Carpenter bee – Xylocopa virginica (1), cuckoo bee – Triepeolus remigatus (2), longhorned bee – Melissodes bimaculata (3), and sweat bee – Augochlora pura (4)
For example, high plant densities can limit the plants’ access to light, hindering the photosynthesis process and the production of sugars, which in turn delays the flower and fruit set. Excessive plant growth in response to higher-than-recommended nitrogen applications can also delay flowering and fruit set. Drought can lead to a higher than normal male/female flower ratio, resulting fewer fruits per plant. Too much moisture in the soil for long periods can shut down the pumpkin plants’ roots, debilitate the plants and cause flower and fruit abortion. Flower bud abortion can also occur if temperatures are in the high 70’s at night or in high 90’s during the day for several consecutive days. Another factor that can diminish fruit set is poor pollination, when flowers abort or fruits are misshapen due to a lack of sufficient pollinator activity.
Each pumpkin plant has both male and female flowers, with the first eight flower buds appearing on a new plant usually forming only male flowers. Typically, the first female flower opens approximately one week after the first male opens. The flowers are short-lived (several hours), blooming at dawn and closing in most cultivars well before noon. Pumpkin plants set fruit only if pollinated by insects, and fruit quality is enhanced by intensive pollinator activity. Male flowers produce nectar and pollen, while female flowers offer higher quantities of nectar but no pollen1. Bees visiting flowers vector pollen from the male flower to the female. Pumpkin pollen is relatively large and sticky, and bees are usually the best pollinators. In the Northeast U.S., the most frequent and important pumpkin pollinators are honeybees, bumblebees, and squash bees, although the flowers will occasionally be visited by many other solitary bees, including carpenter bees – Xylocopa virginica (1), cuckoo bees – Triepeolus remigatus (2), longhorned bees – Melissodes bimaculata (3), and sweat bees – Augochlora pura (4)2.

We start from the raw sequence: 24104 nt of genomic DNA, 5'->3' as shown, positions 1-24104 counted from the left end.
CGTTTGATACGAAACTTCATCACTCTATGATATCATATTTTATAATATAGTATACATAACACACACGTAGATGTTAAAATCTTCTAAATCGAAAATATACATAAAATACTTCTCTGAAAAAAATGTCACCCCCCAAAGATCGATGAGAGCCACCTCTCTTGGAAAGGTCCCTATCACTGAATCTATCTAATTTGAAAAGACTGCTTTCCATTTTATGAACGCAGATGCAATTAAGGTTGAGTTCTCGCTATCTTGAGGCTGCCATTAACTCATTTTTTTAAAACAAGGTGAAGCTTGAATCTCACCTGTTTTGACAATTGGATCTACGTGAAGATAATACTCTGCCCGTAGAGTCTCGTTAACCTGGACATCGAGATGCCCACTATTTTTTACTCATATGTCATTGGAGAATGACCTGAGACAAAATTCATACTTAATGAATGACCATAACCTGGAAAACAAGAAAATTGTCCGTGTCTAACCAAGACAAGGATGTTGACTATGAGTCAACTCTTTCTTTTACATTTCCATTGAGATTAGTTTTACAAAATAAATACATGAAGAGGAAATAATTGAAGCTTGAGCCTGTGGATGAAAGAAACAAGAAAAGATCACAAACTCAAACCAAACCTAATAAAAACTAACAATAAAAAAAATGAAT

Most of the 3,550 bee species in the United States are solitary3. Although solitary bees sometimes nest in high numbers in the same locations for years, each female alone builds and provisions the nest, and lays eggs. Solitary bees usually have one generation per year, with their offspring emerging and resuming the lifecycle the following year. Social bees form colonies where fertilized females (queens) specialize in laying eggs and unfertilized females (workers) build, provision, and defend the nest. Males of both solitary and social bee species do not help with building, provisioning, or defending the nests. With the exception of the highly social, nonnative honeybees, native social bee species (bumblebees and a few species of sweat bees) are only primitively social, forming annual colonies that perish before or with the first frost. In general, annual colonies produce males and new queens at the end of the season. The new queens leave the colonies, mate, overwinter in the ground or other sheltered cavities, and establish new colonies the following spring.
Successful pollination requires that the pumpkin grower understand the biology of the pollinator species and provide a suitable environment. Equally important, pesticide use in the crop has to be carefully considered to avoid bee kills. Management of the three key pollinator species is described below.
Honeybees – Apis mellifera
Although honeybees are regarded as important pollinators for a wide variety of crops, there are several other bee species that are effective pollinators of pumpkins. Surveys in Maryland, Virginia, and West Virginia have indicated that farms renting honeybees did not have more honeybees working pumpkin flowers than farms that didn’t rent them4. Also, compared with bumblebees or squash bees, honeybees start to forage later in the day in the midsummer and are less or not active in inclement weather5. In the Northeast U.S., native bees alone can fully pollinate vegetable crops on most farms6. Thus, growers may be able to save costs associated with renting honey bee hives by first evaluating the native bee populations before contracting for honeybee colonies.